Map showing Canal de Nivernaise area

 Back to the French recollections. I have been somewhat pre-occupied with buying Shangri-La, as you may have noticed.
This is part 5 of some recollections of our canal boat holiday on the Canal de Nivernaise in 2008.
I think Clamecy was a turning point for us in two ways.
Firstly it was the turn around point in our Canal du Nevernaise trip.
Secondly, it was when we realised that to enjoy the European waterways to their full extent,
we needed our our on boat.
Looking at the map in the first picture, one can see that we really did not cover much ground at all in a whole month! We started out at Joigny, turned around at Clemacy and finished at Auxerre.

The lock at Clamecy

The whole point of cruising the canal is to go at a leisurely pace. If you like a place and want to stop a few days there, you must.
The decision to turn around at Clamecy was somewhat influenced by locks! Had we ventured further, we would have had to ascend through a lot of locks, just to come back down
in a day or so.

Thus we stayed at Clamecy.
And it turned out to be a good decision.
Clamecy was a lovely little town.

Moored at Clamecy

The usual patissierie, boulangerie and a weekly fresh veggie market.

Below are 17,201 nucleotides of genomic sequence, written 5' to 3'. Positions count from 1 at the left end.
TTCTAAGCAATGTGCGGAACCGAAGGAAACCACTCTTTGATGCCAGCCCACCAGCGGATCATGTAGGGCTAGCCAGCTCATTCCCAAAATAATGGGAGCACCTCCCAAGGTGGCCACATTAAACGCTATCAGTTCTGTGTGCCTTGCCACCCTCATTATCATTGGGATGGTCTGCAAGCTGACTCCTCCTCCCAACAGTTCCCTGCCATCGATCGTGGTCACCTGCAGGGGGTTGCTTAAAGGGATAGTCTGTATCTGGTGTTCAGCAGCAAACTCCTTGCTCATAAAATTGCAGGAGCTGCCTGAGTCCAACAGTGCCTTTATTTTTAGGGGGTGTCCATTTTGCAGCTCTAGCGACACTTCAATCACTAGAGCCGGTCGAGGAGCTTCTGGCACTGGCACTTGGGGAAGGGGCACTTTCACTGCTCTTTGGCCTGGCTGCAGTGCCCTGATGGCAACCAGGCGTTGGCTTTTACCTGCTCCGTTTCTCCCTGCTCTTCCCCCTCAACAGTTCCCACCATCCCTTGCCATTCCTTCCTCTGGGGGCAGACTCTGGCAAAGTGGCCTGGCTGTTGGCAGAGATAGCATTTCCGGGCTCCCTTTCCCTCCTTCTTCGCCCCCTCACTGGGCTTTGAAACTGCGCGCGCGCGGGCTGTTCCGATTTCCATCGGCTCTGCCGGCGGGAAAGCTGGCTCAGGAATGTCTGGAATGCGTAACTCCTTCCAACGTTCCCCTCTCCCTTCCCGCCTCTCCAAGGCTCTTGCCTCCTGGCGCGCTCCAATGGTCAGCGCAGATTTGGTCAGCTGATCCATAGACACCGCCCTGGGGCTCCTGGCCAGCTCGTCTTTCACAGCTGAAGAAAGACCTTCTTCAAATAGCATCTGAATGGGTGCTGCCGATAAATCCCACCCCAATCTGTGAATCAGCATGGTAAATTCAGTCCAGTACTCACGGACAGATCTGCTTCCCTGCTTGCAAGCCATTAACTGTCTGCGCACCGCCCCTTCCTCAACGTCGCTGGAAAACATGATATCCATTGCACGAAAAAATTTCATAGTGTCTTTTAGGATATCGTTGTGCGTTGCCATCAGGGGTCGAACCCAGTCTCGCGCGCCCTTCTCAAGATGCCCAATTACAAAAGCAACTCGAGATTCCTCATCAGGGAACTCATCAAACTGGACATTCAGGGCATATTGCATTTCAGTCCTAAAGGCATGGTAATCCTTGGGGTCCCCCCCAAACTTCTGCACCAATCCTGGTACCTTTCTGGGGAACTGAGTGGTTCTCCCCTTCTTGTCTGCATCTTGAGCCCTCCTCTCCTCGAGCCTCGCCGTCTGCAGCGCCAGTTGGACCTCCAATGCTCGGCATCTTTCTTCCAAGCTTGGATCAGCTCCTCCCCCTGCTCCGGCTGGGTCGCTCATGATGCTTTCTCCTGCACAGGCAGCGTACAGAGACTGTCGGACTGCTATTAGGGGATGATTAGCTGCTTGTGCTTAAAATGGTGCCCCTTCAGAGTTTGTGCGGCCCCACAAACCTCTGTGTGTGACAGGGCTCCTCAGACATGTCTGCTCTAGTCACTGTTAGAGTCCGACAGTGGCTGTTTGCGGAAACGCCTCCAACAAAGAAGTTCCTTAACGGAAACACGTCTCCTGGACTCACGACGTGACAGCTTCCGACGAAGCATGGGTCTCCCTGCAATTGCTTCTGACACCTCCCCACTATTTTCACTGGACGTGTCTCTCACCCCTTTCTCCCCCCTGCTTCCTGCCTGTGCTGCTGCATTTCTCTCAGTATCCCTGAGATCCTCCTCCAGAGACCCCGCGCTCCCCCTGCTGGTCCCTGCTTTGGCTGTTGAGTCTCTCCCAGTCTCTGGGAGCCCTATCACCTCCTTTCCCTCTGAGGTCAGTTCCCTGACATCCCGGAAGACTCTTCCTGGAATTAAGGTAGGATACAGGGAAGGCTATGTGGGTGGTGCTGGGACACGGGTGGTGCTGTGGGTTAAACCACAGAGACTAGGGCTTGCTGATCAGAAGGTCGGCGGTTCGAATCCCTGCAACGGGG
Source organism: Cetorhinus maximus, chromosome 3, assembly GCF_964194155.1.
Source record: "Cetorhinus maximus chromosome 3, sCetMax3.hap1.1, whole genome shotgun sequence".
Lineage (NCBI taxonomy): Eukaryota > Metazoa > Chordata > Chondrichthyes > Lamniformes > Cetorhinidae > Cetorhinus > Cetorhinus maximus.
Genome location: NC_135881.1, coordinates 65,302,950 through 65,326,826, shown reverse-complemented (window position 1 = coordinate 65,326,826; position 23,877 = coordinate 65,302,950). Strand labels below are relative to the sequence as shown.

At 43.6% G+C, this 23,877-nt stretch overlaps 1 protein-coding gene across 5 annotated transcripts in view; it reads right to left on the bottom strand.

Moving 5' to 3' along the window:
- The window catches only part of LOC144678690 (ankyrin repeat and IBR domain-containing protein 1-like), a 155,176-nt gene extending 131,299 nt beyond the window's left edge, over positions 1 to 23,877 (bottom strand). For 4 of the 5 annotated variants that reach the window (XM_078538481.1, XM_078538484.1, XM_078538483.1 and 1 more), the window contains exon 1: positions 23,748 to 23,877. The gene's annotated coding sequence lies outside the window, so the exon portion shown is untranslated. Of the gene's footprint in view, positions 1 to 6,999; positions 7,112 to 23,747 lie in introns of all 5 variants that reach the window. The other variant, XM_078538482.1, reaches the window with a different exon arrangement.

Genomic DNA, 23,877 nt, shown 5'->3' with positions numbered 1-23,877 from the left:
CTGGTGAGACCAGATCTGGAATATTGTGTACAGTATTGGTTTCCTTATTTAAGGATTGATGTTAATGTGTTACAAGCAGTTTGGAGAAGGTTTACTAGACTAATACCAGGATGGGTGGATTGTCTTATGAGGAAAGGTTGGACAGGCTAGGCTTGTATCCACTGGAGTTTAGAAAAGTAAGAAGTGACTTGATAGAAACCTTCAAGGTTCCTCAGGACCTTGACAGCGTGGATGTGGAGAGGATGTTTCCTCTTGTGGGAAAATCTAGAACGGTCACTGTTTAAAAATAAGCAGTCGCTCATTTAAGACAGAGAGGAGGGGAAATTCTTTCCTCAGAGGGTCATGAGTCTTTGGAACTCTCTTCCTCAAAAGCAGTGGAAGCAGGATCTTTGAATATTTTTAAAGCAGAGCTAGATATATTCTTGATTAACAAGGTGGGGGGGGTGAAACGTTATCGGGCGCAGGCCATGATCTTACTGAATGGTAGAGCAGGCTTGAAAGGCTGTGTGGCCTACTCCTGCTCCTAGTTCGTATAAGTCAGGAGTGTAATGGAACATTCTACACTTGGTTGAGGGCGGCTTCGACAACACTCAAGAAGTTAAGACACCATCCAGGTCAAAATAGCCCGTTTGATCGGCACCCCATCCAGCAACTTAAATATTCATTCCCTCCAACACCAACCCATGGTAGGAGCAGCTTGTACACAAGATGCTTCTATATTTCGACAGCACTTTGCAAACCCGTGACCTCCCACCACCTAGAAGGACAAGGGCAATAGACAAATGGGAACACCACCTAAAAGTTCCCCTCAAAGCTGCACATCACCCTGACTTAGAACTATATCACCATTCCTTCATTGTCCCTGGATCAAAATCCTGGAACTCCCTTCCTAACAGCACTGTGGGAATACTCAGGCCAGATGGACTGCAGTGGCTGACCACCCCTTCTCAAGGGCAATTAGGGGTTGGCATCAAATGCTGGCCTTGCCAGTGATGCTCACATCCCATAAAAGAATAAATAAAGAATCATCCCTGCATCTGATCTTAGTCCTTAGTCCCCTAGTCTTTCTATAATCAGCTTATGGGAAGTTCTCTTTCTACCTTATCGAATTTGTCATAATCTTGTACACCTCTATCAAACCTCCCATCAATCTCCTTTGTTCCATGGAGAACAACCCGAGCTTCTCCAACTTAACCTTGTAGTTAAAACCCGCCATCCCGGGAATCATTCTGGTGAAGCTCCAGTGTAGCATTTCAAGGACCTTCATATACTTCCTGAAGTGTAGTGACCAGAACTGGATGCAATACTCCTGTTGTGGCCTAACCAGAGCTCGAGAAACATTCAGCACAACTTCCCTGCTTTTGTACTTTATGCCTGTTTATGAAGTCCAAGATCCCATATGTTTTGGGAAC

In the main street was Mon Oncle Benjamin – a bar come cafe which seemed to be the centre of all the action.
They had free wifi (the French call it wee fee), and tv screens giving continuous lotto draws.
We would pop in daily to check our emails, do any internet chores, and have a coffee or a ‘pression’ which is a small draft beer.
There was a continuous stream of young local fellas passing through, playing lotto and chatting up the barmaid, who was quite cute and knew it!

Main street at Clamecy with Mon Oncle Benjamin on right

Each morning, I would go up to the patissierie and buy us some fresh bread or almond croissants, which we would have for breakfast while watching the world go by. A most relaxing existance.
We also nearly had free mooring for the duration. French civil servants work strict hours and certainly not on weekends. We arrived on a Friday afternoon and the harbour master
was already off duty. About midday on the Monday, he came knocking at the boat, asking how long we had been there and how long we wanted to stay. We planned to leave on the Tuesday,
so owned up to having been there since Friday, and paid for our four nights. The exhorbitant fee of 4 Euros per night. For that we had electricity and water.
On the Tuesday morning, we headed back down through the lock, towards Auxerre. In true French style, the lock keeper was nowhere to be found so we simply had to wait till
he arrived. Nothing happens very quickly in France – which is half the pleasure. We go boating to relax, after all.
C’est la vie.

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